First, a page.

A flooded filtration plant in Chattooga County, Georgia, has knocked the city of Summerville's municipal water system offline for days, leaving city officials racing to restore water service as officials from all over the state begin to assess Sunday's flood damage.
City water should be restored at the end of the week, Janice Galloway, Summerville city manager, said in a phone interview. That could be Friday or even Sunday, but she said she'll know more when a contractor visits the city's water treatment plant Wednesday.
There were about 30 people working at the plant Tuesday afternoon to restore service to its 11,000 customers, Galloway said.
Until water service is restored, the city is giving out bottled water at City Hall from 8 a.m. to 5 p.m., she said. Water tanks are also available at City Hall 24 /7, she said, but people have to bring their own bottles.
"We'll close at 5 p.m. tomorrow (Wednesday), unless we need to go longer," Galloway said. "Or as long as we have it available, but there's a lot, so it shouldn't be a problem."
Galloway said officials are also planning to offer water in the town of Menlo, and at a nursing home and high-rise apartment complex in Summerville.
Outside City Hall, cases of bottled water were distributed, while a few people stopped to fill jugs from water trucks. Inside City Hall, Summerville Mayor Harry Harvey said it could have been worse, but many businesses in downtown were damaged by Sunday's floods.
"It went up real quick and down real quick," Harvey said about the flooding.
There is some damage, mainly concentrated in downtown Summerville, but the biggest problem is the water purification system.
Some damage assessments have been delivered to City Hall, but a definitive list hasn't been tallied, Harvey said.
Chattooga County sole Commissioner Blake Elsberry said multiple state and county agencies are assessing damage to roads, bridges and buildings, while local businesses determine how much flood damage and downtime is costing them.
"We're working on damage assessments for businesses to see if they've met the threshold for FEMA (Federal Emergency Management Agency)," Elsberry said in a phone interview.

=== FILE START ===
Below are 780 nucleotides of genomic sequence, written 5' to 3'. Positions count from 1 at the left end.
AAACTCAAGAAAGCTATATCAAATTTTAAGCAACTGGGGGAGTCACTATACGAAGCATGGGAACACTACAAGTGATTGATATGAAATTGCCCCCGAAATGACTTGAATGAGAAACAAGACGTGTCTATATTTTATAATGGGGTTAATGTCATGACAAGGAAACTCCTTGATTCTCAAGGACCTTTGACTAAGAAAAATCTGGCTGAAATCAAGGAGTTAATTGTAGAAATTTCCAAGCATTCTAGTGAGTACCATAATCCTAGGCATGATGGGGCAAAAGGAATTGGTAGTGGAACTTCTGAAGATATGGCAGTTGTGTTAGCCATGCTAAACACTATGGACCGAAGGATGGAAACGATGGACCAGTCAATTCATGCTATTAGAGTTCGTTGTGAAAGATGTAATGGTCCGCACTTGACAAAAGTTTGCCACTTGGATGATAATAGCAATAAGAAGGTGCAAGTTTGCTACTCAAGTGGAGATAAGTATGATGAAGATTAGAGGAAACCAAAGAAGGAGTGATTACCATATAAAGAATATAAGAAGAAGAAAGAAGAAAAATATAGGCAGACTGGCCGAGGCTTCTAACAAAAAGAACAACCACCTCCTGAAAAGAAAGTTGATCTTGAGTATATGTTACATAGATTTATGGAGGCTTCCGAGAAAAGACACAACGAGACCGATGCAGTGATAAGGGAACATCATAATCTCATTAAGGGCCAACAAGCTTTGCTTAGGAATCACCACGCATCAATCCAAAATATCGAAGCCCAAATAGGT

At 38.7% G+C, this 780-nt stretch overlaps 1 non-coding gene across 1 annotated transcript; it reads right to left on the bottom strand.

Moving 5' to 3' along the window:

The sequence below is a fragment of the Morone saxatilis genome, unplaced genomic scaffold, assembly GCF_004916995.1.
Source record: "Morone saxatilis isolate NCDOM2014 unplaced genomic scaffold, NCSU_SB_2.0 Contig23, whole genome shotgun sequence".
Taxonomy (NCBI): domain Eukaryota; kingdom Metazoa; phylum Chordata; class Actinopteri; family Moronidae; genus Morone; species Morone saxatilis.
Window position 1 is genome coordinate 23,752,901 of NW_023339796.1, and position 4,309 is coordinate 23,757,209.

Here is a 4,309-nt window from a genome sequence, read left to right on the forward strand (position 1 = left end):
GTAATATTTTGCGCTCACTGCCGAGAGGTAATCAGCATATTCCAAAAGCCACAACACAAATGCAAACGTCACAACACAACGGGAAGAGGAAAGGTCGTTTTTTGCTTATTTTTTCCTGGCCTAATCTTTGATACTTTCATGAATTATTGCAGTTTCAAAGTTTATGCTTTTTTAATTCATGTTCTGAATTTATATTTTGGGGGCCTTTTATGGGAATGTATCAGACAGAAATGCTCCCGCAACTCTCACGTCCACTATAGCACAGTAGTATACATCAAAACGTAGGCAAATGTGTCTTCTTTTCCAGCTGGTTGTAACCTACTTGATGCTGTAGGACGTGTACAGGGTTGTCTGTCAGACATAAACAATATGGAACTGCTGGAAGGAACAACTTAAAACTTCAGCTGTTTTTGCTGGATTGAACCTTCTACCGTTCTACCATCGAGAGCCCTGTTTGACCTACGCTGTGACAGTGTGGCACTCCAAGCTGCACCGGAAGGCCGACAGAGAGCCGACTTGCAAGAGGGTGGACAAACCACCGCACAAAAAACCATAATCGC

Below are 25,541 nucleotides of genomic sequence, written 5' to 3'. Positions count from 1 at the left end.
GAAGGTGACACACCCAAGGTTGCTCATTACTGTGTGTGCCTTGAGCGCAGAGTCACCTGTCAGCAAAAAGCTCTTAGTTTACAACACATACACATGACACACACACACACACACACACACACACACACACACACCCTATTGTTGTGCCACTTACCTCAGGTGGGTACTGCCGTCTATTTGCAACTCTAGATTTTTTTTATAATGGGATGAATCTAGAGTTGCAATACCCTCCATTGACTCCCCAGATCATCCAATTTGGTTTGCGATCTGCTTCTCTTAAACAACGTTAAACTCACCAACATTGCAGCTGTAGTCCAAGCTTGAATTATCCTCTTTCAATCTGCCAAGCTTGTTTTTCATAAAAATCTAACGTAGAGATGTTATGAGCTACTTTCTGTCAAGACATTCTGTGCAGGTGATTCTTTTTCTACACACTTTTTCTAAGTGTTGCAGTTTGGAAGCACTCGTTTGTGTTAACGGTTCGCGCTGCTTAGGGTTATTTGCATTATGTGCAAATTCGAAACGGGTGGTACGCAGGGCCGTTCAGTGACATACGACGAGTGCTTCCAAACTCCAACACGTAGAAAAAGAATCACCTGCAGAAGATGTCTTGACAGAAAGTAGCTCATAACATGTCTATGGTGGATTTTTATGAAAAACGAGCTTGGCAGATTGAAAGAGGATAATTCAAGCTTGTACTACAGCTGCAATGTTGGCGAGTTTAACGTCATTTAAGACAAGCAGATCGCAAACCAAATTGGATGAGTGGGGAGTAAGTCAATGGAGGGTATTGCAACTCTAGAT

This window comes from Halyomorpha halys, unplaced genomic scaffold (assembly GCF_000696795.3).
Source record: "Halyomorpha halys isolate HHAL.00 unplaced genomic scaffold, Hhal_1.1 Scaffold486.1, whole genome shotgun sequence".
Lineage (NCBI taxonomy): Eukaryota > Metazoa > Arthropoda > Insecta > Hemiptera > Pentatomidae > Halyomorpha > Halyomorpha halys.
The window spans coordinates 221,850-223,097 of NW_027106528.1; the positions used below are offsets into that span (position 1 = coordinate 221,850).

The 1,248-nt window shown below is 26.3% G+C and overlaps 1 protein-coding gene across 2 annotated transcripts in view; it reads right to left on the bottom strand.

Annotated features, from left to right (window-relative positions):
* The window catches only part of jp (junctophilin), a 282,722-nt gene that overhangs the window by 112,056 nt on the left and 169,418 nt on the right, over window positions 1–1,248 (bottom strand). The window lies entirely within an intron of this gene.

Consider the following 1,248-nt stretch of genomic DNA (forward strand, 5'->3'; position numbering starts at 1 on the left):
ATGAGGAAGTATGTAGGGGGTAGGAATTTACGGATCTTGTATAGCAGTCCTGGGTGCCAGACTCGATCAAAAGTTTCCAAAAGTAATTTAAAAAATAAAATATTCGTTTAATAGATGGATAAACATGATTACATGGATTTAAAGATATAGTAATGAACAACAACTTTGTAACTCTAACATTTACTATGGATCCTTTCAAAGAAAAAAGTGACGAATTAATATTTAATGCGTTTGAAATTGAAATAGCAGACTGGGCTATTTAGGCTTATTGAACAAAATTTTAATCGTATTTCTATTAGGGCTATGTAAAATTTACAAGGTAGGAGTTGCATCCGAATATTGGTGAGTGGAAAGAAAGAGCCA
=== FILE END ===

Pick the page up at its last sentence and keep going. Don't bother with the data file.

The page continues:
He gave the example of Mohawk Industries -- a flooring manufacturer and one of the largest employers in the county -- which has paused operations because it runs on city water. Many companies have lost business due to the flood, and reaching that FEMA disaster threshold would make more financial resources available to those affected, he said.
Beyond what's available in the city, Elsberry said many of the local churches are giving out water. Water distribution sites and other resources are available on the Chattooga County EMA E911 Facebook page and will be soon, Elsberry said, on the county's website.
At the water treatment plant, Jason Green, plant supervisor, emerged sweaty from the plant's original tank built in 1952. Usually only two people work at the plant most days, but he said workers from many different city government departments and even other counties have showed up to help.
Galloway said the clear water tanks flooding is the "biggest issue" that's impeding getting the water system back up and running.
Stormwater from nearby Raccoon Creek -- the creek where the plant draws its water -- flooded the clear water tanks, he said, so those tanks were being pumped out, and then they have to be sanitized. Clear water tanks are where the treated water is stored before it can be sent into the delivery system's pipes.
County employees turned off a set of electric pumps before they were submerged, he said, and had fans drying them out Tuesday afternoon. Green said officials won't know if they were damaged until the pumps are fully dried out.
Another issue was flooded equipment that regulates the pumps pushing filtered water into the clear water tanks. Green said Mohawk was "generous" enough to donate two of its variable frequency drives, and they were also being hooked up Tuesday.
Green said he didn't know exactly when the water treatment plant would be back online and wanted to let City Hall make the official estimate. He said workers at the plant are working hard and trying to be optimistic.
"People can rest assured that everyone in this city (government) that was available to work was here doing the very best they can to get the system up and running," Green said. "We're not going to give up."